Monday, September 29, 2003

Mother and daughter saddle up for workouts

Basic training

By Shauna Scott Rhone
The Cincinnati Enquirer

Does horsing around run in the family? It does for Paula Drake, 52, of Anderson Township, and her daughter Lindsey Richardson, 26, of Mount Lookout. Drake's been saddle-savvy since she can remember and brought Richardson on board as soon as she could handle the ride. That way, they still see other twice a week for lessons and get their exercise to boot.

What is it? Horseback riding.

How did you get started? Paula: I have ridden most of my life, starting when I was about 9. I started my daughter by putting her up behind me on a horse when she was just a couple years old. Lindsey: I remember hanging on to my mom as we cantered around the cornfield when I was about 4 years old. I was hooked. I took a break from riding when I was in college and just recently started riding again.

What do you get out of it? Paula: A wonderful physical workout combining cardiovascular with both upper and lower body exercise. It is the most wonderful way to exercise and unwind at the same time. The added bonus is that you can ride by yourself or with others. My daughter and I have a girls' night out once a week where we ride and then have dinner together. Lindsey: I get to combine my love of animals and the outdoors and get a workout at the same time. There is also a great sense of accomplishment in teaching a horse to do something new and having him do it when you ask him. There is a special connection between horse and rider.

What type of equipment do you need? Riding helmet ($40); a pair of jeans, sturdy shoes and a willingness to get dirty! Lessons cost a minimum of $20 a lesson. Many stables have lesson horses that you can use for lessons. Often you can barter for lessons if you are willing to clean stalls and help to provide other services at the barn (more great exercise, that stall-cleaning stuff!). Right now, neither one of us owns the horse we are riding. Paula's horse, Buffy, is a retired dressage show horse and Lindsey's horse, Hank, is owned by a family friend.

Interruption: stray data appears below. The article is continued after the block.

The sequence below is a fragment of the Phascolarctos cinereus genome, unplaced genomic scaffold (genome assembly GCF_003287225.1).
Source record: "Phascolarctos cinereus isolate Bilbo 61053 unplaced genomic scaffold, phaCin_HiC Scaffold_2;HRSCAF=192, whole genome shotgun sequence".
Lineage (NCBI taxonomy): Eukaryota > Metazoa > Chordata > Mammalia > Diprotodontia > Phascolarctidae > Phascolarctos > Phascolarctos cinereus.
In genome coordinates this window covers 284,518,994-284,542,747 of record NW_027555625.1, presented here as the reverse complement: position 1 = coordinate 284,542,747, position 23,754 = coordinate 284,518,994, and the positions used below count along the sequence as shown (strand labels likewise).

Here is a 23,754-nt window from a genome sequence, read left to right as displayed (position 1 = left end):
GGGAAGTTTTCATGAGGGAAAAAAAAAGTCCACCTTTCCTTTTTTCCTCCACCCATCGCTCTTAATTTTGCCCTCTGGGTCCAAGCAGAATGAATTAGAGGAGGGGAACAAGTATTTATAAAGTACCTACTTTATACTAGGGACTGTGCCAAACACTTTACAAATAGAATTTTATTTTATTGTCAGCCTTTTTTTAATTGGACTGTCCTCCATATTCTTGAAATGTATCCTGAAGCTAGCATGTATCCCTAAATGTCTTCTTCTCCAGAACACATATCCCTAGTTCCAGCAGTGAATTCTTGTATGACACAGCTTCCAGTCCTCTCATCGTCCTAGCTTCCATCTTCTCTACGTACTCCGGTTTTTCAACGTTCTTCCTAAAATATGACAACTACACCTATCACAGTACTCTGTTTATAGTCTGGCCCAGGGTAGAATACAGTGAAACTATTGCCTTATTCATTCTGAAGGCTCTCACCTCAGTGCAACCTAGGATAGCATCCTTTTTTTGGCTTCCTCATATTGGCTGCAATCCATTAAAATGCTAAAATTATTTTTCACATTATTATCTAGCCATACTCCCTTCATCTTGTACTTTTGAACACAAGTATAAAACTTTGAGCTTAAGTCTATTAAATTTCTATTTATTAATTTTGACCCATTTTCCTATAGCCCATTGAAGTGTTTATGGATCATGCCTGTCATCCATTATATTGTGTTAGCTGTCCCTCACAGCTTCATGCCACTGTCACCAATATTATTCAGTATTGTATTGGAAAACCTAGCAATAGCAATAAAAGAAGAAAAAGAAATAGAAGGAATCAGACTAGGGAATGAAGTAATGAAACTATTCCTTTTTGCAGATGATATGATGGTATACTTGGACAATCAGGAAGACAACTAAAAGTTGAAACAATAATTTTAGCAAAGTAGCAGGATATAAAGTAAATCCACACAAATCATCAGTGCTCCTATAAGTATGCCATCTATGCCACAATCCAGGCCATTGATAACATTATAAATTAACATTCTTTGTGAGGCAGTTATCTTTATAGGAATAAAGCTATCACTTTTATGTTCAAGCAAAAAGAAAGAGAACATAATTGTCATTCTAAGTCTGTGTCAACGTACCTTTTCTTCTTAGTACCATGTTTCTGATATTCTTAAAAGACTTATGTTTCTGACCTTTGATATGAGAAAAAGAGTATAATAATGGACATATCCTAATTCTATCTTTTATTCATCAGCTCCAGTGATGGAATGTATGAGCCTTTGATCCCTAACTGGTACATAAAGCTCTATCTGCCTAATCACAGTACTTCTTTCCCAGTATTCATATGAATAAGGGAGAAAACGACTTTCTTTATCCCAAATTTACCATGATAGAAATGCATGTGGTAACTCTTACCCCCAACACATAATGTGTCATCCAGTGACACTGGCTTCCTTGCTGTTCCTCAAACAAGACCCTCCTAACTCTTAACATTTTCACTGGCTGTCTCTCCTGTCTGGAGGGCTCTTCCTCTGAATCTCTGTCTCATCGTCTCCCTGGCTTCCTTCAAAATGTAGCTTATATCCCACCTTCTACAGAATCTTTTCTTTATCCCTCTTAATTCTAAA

How long does it take to get started? No time at all. It takes only the time to locate the nearest facility and set up a first lesson.

How long did it take to learn? We are still learning. That's the neat thing about horseback riding. There are always new and fun things to learn. You can learn to jump, ride dressage, barrel race, trail ride. There are riding clubs that sponsor weekend camping/riding trips. There are even vacations centered around riding, including guest ranches in the Rockies, safaris on horseback in Africa and trail rides through the countryside in Ireland. The opportunities are endless.


Basic Training is a new feature spotlighting Greater Cincinnatians who work hard at having fun. If you would like to nominate someone who keeps fit by playing sports or developing a new skill e-mail, fax information to 768-8330 or mail to Basic Training, Cincinnati Enquirer, 312 Elm St., Cincinnati 45202. Please include a daytime phone number for you and your nominee.

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